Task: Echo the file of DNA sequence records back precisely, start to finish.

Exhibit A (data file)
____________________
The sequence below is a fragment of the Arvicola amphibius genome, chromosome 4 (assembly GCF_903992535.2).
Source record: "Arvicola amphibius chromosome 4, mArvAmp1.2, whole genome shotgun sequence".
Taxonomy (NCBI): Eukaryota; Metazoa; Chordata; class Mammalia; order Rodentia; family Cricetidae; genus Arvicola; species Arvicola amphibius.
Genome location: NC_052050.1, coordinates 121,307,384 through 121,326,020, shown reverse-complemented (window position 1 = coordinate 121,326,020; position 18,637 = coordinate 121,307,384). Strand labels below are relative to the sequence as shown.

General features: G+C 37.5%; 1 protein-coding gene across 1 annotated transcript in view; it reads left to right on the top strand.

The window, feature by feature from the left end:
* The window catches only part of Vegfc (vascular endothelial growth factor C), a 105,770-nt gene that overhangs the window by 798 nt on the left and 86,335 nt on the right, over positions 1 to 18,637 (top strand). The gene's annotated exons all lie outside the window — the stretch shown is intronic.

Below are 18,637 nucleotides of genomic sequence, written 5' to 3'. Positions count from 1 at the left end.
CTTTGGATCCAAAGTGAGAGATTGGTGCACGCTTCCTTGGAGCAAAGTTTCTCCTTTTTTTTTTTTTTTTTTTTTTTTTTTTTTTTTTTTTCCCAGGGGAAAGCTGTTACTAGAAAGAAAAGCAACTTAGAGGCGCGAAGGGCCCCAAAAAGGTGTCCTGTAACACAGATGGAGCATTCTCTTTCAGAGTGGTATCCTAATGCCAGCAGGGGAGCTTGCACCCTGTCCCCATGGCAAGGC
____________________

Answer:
The sequence below is a fragment of the Arvicola amphibius genome, chromosome 4 (assembly GCF_903992535.2).
Source record: "Arvicola amphibius chromosome 4, mArvAmp1.2, whole genome shotgun sequence".
Taxonomy (NCBI): Eukaryota; Metazoa; Chordata; class Mammalia; order Rodentia; family Cricetidae; genus Arvicola; species Arvicola amphibius.
Genome location: NC_052050.1, coordinates 121,307,384 through 121,326,020, shown reverse-complemented (window position 1 = coordinate 121,326,020; position 18,637 = coordinate 121,307,384). Strand labels below are relative to the sequence as shown.

General features: G+C 37.5%; 1 protein-coding gene across 1 annotated transcript in view; it reads left to right on the top strand.

The window, feature by feature from the left end:
* The window catches only part of Vegfc (vascular endothelial growth factor C), a 105,770-nt gene that overhangs the window by 798 nt on the left and 86,335 nt on the right, over positions 1 to 18,637 (top strand). The gene's annotated exons all lie outside the window — the stretch shown is intronic.

Below are 18,637 nucleotides of genomic sequence, written 5' to 3'. Positions count from 1 at the left end.
CTTTGGATCCAAAGTGAGAGATTGGTGCACGCTTCCTTGGAGCAAAGTTTCTCCTTTTTTTTTTTTTTTTTTTTTTTTTTTTTTTTTTTTTCCCAGGGGAAAGCTGTTACTAGAAAGAAAAGCAACTTAGAGGCGCGAAGGGCCCCAAAAAGGTGTCCTGTAACACAGATGGAGCATTCTCTTTCAGAGTGGTATCCTAATGCCAGCAGGGGAGCTTGCACCCTGTCCCCATGGCAAGGC